I love space. I love learning about other planets, fantasizing about being weightless, and watching Apollo 13. Ender’s Game is one of my favorite books. I actually didn’t hate that my older brother made me watch Star Trek: The Next Generation with him when we were kids. I went to Space Camp in Huntsville Alabama. Twice. When Sally Ride gave convocation at my college last year, I grinned for the whole hour of her talk. Just like the eight year olds up front. When I got back to lab after her talk, my labmate and I confessed that we really wanted to be astronauts, and grad school was a small part of our secret stellar plans.

So you can imagine that I was happy to see space shuttle (STS-117 Atlantis) take off on Friday for another mission to the International Space Station. The purpose of this mission is to install another truss segment and to replace a solar array on the station—essentially what occurred on the last mission, only on the starboard side this time. The truss segment is one of many that will form the backbone of the Space Station. Atlantis docked with the station earlier this afternoon, despite concerns about a tear in the heat shield. Installation of the truss segment and solar array will take place in three space walks, or extra-vehicular activities, as they’re known in space lingo.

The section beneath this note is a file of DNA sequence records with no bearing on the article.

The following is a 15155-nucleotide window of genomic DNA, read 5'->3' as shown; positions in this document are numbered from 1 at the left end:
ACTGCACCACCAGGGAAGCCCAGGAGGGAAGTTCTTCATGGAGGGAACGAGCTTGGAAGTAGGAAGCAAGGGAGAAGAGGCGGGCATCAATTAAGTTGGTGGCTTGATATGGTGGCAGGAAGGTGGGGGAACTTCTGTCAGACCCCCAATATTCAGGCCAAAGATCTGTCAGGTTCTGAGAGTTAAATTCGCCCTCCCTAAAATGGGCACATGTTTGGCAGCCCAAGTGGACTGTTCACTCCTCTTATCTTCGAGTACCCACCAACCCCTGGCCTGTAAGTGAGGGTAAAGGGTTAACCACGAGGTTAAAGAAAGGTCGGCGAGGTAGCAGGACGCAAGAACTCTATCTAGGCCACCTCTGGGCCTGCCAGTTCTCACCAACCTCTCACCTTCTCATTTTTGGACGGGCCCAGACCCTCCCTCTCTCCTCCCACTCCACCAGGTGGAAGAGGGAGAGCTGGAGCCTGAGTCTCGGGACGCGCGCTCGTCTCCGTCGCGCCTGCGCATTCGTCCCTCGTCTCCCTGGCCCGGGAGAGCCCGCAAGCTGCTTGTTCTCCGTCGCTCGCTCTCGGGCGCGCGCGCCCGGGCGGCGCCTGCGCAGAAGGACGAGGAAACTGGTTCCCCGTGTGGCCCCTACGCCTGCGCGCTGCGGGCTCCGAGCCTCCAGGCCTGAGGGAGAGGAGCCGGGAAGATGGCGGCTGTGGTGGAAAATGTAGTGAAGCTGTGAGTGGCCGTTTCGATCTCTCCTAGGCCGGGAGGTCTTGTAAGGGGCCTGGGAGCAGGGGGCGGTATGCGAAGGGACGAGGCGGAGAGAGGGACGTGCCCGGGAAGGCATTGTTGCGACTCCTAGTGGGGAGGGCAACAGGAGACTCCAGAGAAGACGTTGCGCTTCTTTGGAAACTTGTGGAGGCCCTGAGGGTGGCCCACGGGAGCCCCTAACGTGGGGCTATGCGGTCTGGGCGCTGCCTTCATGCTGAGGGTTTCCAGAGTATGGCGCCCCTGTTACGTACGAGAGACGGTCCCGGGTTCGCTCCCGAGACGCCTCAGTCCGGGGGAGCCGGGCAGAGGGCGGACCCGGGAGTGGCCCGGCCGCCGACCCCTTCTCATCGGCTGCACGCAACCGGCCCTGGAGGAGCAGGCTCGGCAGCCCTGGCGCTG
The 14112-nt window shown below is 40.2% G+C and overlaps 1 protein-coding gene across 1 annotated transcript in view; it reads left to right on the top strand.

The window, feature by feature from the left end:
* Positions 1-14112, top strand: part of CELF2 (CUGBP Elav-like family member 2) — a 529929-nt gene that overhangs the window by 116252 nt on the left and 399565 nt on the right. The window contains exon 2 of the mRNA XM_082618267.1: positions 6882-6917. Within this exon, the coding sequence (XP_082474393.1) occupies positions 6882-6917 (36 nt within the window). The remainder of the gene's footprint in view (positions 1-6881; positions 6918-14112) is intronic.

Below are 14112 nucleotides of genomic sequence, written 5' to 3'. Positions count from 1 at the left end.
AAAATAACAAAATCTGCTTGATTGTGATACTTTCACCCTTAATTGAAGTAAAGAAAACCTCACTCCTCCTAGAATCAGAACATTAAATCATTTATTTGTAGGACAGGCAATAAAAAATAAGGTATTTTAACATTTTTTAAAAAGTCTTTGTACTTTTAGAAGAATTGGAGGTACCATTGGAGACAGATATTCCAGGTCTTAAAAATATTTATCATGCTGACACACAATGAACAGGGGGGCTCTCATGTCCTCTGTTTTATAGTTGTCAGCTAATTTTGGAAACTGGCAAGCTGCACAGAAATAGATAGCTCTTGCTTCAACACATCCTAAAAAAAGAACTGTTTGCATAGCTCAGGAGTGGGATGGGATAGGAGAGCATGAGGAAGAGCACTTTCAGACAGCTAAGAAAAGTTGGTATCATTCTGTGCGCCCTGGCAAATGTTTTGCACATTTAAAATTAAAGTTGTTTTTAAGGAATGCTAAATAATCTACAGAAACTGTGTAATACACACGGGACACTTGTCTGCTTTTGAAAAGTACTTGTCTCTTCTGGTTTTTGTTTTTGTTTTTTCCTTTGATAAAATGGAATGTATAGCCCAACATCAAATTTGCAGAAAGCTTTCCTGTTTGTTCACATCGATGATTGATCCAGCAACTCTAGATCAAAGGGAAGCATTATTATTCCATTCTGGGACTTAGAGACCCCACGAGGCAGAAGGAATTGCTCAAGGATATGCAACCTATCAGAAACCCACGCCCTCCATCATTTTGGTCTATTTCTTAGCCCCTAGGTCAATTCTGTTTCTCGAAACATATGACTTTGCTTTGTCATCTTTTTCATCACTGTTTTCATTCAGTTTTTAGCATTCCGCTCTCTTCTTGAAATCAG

Another part of this mission is to swap crew members Sunita Williams and Clayton Anderson. Williams will return to Earth after running the Boston Marathon in just under four and a half hours…in space. Additionally, she will have broken the female record for longest single spaceflight for her 118 days in orbit. Clearly, a go-getter. But remarkable as well, so I hope she comes home safely.

Eventually, the space station will serve as a research station and a rest-stop between Earth and other destinations. Obviously I’m all for space exploration. However, I’m bothered when legislators and NASA administrators claim furthering scientific knowledge as a principal reason for the existence of the station. Indeed, data gathered on the station about the planets and rest of the universe is extremely valuable, and those experiments should continue. But often, the science that is played up includes fantastic claims like manufacturing disease-fighting compounds in zero-gravity environments. It’s theoretically possible, but it’s not practical. Even if a compound panned out, that would mean mass-production of a drug in space. That’s definitely not practical right now.

Space exploration is a worthy purpose of the space program. I know it’s cliché, but where would we be without explorers like Columbus and Magellan? Similar challenges faced them hundreds of years ago. Kings forked over lots of money and supplies for many explorers. Many explorers died because travel across the Atlantic Ocean was tough. Yet, exploration yielded our country, so in a way, we have to be grateful for the daring journeymen (yes, there are the bad parts of exploration as well—as of now, there are no Martians, so we won’t face some issues again). I don’t think we should have to present science experiments as a reason to bolster the validity of NASA. Space is a cool enough treehouse on its own.

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